Finite-temperature electronic simulations without the Born-Oppenheimer constraint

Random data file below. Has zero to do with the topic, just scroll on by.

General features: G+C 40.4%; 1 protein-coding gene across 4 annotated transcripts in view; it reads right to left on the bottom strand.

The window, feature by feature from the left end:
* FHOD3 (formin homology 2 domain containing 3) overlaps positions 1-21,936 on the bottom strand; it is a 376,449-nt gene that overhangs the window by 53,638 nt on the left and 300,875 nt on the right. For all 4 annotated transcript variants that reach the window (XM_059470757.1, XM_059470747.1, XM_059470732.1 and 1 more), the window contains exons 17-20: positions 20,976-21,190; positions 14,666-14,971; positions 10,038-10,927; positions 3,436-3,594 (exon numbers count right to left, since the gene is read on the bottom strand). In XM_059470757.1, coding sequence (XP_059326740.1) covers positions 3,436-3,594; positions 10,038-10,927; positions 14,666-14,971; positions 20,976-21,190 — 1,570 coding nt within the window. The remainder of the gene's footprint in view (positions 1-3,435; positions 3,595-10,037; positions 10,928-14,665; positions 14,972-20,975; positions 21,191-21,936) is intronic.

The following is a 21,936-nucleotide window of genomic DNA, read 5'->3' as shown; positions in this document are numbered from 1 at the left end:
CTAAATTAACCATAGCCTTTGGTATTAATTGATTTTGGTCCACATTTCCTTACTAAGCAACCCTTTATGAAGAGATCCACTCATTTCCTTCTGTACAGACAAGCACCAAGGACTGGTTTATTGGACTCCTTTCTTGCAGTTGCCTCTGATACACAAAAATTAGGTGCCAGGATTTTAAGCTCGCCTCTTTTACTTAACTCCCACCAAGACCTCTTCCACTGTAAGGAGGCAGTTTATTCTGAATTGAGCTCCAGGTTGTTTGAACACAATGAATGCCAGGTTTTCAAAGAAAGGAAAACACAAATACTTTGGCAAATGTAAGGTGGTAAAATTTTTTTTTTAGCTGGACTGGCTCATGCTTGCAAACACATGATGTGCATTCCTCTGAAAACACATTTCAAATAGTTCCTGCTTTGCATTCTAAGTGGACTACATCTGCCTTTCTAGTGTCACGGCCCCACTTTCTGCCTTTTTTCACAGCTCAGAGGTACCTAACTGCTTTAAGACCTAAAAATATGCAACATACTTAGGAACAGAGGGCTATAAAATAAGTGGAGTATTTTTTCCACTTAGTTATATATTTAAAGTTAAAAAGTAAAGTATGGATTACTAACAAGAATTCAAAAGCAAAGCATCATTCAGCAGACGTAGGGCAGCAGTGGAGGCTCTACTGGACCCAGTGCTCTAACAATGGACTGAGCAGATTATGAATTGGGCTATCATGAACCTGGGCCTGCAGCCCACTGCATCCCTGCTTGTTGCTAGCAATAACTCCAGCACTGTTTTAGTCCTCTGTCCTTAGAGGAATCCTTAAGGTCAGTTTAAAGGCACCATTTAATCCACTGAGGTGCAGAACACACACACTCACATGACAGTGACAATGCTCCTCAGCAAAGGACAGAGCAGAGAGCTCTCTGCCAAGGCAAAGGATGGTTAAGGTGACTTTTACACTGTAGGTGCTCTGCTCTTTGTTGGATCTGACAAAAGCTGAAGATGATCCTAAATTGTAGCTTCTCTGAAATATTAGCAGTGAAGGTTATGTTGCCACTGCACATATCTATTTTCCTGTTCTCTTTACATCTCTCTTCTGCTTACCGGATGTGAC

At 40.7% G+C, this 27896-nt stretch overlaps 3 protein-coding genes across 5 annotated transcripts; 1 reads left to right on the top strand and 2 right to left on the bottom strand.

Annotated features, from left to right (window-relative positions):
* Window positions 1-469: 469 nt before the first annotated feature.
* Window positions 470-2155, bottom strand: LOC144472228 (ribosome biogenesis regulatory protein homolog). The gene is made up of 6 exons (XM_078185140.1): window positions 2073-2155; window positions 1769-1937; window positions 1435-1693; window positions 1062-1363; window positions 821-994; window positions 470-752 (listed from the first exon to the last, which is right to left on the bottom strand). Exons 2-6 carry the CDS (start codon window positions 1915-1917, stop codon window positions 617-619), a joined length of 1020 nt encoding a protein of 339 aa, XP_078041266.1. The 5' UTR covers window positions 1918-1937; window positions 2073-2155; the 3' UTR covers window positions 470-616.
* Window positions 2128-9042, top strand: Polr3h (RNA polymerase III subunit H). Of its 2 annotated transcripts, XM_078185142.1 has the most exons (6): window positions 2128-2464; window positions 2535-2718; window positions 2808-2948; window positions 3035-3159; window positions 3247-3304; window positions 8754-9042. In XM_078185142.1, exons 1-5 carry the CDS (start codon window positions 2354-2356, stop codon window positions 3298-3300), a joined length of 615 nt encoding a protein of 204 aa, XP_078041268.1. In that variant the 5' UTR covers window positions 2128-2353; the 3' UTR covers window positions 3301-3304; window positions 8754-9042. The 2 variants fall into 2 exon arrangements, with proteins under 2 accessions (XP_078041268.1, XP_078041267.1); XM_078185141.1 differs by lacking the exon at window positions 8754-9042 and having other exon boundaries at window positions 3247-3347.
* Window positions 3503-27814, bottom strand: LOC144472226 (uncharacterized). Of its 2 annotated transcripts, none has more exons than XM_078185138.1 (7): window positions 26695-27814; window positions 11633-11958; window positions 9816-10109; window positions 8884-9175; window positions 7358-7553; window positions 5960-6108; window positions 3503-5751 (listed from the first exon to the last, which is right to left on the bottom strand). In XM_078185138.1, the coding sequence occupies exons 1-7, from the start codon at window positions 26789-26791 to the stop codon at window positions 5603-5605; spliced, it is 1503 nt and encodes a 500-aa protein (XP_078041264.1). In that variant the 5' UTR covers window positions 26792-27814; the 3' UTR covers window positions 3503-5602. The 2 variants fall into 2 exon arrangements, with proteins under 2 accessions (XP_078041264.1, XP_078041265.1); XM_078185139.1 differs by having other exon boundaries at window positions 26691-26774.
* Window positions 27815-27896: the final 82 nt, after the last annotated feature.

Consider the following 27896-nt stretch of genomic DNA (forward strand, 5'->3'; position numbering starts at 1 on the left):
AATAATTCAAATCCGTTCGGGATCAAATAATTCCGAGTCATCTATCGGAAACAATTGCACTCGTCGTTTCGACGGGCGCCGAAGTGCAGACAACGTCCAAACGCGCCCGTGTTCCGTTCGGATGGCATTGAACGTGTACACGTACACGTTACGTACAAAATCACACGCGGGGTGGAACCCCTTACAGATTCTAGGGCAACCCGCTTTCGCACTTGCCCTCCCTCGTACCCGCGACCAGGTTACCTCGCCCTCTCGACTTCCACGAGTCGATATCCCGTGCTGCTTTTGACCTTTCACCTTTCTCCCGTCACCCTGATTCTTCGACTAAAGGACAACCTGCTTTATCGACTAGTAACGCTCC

The adiabatic approximation, typically assumed when performing standard Born-Oppenheimer (BO) molecular dynamics, can become unreliable at finite temperature, and specifically when the temperature is larger than the electronic energy gap between the ground state and the low-lying excited states. In this regime, relevant for many important chemical processes, the non-adiabatic couplings between the electronic energy states can produce finite temperature effects in several molecular properties, such as the geometry, the vibrational frequencies, the binding energy, and several chemical reactions. In this work, we introduce a novel finite-temperature non-adiabatic molecular dynamics based on a novel covariant formulation of the electronic partition function. In this framework, the nuclei are not constrained to move in a specific electronic potential energy surface. Then, by using a rigorous variational upper bound to the free energy, we are led to an approximate partition function that can be evaluated numerically. The method can be applied to any technique capable to provide an energy value over a given wave function ansatz depending on several variational parameters and atomic positions. In this work, we have applied the proposed method within a quantum Monte Carlo (QMC) scheme. In particular, we consider in this first application only classical ions, but we explicitly include an electronic correlation (Jastrow) term in the wave function, by extending in this way the standard variational QMC method, from ground state to finite temperature properties. We show that our approximation reduces correctly to the standard ground-state Born-Oppenheimer (gsBO) at zero temperature and to the correct high temperature limit. Moreover, at temperatures large enough, this method improves the upper bound of the free energy obtained with a single BO energy surface, since within our approach it is possible to estimate the electron entropy of a correlated ansatz in an efficient way. We test this new method on the simple hydrogen molecule, where at low temperature we recover the correct gsBO low temperature limit. Moreover, we show that the dissociation of the molecule is possible at a temperature much smaller than the one corresponding to the gsBO energy surface, in good agreement with experimental evidence. Several extensions of the proposed technique are also discussed, as for instance the inclusion of quantum effects for ions and the calculation of critical (magnetic, superconducting) temperatures.